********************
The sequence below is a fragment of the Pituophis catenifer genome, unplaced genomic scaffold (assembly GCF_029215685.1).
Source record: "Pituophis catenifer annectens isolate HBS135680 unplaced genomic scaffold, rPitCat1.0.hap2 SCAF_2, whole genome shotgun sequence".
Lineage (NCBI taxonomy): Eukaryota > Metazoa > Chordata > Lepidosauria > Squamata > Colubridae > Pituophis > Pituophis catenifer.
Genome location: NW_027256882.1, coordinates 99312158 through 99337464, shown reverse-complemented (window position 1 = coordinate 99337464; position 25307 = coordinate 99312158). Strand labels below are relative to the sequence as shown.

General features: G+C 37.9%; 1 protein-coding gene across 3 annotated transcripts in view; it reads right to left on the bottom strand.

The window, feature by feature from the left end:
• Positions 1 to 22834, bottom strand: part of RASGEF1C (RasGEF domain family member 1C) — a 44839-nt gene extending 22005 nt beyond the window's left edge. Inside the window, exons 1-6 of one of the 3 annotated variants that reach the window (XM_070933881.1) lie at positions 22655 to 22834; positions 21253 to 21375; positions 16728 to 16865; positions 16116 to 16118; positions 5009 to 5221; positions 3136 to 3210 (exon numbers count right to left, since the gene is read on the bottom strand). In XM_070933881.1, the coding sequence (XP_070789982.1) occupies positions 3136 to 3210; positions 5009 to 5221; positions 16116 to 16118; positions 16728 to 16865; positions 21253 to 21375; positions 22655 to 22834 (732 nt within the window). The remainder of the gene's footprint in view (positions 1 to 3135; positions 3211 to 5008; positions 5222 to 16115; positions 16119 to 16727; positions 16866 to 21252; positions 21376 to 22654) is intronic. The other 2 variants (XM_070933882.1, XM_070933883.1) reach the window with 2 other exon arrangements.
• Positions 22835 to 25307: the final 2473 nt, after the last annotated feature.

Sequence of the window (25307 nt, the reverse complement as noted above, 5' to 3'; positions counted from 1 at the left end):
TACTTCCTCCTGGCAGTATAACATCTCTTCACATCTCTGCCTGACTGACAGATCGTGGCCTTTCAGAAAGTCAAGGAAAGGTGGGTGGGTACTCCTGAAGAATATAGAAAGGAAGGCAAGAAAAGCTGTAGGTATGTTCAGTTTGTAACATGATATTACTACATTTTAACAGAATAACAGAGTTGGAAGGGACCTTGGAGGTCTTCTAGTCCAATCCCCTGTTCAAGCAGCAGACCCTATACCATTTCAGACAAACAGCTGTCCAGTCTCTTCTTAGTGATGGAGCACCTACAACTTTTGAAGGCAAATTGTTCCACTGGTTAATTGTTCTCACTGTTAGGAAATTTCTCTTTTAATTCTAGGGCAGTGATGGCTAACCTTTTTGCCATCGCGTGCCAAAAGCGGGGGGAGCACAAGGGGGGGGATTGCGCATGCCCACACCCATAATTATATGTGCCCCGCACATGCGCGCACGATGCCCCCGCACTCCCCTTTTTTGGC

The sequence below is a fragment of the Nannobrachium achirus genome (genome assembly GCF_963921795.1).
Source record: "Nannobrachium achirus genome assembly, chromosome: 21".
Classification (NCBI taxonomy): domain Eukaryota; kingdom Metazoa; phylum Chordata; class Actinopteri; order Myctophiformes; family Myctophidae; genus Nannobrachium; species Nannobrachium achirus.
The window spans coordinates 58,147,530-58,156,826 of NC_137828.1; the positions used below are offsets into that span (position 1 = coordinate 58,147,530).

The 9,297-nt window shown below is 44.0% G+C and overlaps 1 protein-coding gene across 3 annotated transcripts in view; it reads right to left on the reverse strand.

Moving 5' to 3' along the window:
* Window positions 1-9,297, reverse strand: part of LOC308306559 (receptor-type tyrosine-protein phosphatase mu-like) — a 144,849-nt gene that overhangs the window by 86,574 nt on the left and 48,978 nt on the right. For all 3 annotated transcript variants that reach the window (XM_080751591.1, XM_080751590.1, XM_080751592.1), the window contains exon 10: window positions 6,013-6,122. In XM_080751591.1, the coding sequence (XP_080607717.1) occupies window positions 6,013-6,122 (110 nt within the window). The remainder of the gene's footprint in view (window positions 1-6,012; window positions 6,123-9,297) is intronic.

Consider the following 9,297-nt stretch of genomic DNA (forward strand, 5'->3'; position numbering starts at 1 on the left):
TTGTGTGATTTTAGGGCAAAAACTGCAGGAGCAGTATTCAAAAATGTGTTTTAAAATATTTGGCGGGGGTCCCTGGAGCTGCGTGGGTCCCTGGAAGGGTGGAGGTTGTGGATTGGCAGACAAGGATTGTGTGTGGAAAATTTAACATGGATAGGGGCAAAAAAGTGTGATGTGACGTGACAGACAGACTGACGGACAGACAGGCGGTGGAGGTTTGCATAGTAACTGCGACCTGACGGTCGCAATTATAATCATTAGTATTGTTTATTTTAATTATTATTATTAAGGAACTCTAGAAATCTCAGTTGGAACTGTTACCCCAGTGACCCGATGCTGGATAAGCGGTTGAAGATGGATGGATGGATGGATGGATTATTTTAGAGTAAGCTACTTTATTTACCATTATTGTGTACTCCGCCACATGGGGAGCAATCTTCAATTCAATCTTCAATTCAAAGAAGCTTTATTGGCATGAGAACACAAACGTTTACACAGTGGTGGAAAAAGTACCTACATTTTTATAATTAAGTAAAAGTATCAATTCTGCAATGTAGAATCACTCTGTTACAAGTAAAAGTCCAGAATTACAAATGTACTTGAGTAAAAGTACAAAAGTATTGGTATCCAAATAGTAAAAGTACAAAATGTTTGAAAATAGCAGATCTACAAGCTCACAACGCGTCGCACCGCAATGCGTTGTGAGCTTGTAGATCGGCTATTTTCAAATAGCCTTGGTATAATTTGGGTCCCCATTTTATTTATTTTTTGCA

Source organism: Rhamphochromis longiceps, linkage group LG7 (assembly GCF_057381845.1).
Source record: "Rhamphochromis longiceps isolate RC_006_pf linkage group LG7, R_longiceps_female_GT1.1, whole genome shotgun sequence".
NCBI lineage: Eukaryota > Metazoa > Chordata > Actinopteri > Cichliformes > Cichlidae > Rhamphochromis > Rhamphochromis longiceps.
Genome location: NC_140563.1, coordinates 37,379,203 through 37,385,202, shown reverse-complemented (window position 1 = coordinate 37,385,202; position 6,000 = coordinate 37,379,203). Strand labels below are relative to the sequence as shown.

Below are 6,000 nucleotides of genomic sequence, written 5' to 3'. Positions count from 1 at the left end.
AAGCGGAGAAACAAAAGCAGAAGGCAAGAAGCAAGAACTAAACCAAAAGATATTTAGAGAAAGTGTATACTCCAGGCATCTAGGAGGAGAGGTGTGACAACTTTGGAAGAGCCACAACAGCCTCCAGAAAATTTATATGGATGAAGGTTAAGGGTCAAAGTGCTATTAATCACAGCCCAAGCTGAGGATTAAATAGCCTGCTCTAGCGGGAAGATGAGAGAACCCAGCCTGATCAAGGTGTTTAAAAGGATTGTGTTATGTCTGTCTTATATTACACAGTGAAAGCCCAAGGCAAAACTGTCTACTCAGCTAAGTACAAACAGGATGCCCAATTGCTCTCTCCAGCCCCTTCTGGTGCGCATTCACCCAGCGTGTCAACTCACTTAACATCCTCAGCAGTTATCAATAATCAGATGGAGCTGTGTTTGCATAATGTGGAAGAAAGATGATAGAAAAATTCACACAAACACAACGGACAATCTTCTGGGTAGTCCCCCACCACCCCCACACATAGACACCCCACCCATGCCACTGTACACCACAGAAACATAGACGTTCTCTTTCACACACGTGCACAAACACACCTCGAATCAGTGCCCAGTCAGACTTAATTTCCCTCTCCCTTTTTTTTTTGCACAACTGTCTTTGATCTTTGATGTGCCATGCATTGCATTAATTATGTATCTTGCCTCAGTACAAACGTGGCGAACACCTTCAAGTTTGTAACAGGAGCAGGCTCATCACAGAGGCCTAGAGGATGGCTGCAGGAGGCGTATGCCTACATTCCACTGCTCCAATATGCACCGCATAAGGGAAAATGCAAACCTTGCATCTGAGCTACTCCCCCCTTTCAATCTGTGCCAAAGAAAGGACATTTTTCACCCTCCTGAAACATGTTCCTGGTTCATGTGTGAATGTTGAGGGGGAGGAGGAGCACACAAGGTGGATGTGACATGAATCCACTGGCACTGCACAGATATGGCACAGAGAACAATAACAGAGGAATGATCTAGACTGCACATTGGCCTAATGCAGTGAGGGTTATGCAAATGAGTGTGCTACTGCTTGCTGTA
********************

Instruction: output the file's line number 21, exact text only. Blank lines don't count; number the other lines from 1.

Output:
Source record: "Rhamphochromis longiceps isolate RC_006_pf linkage group LG7, R_longiceps_female_GT1.1, whole genome shotgun sequence".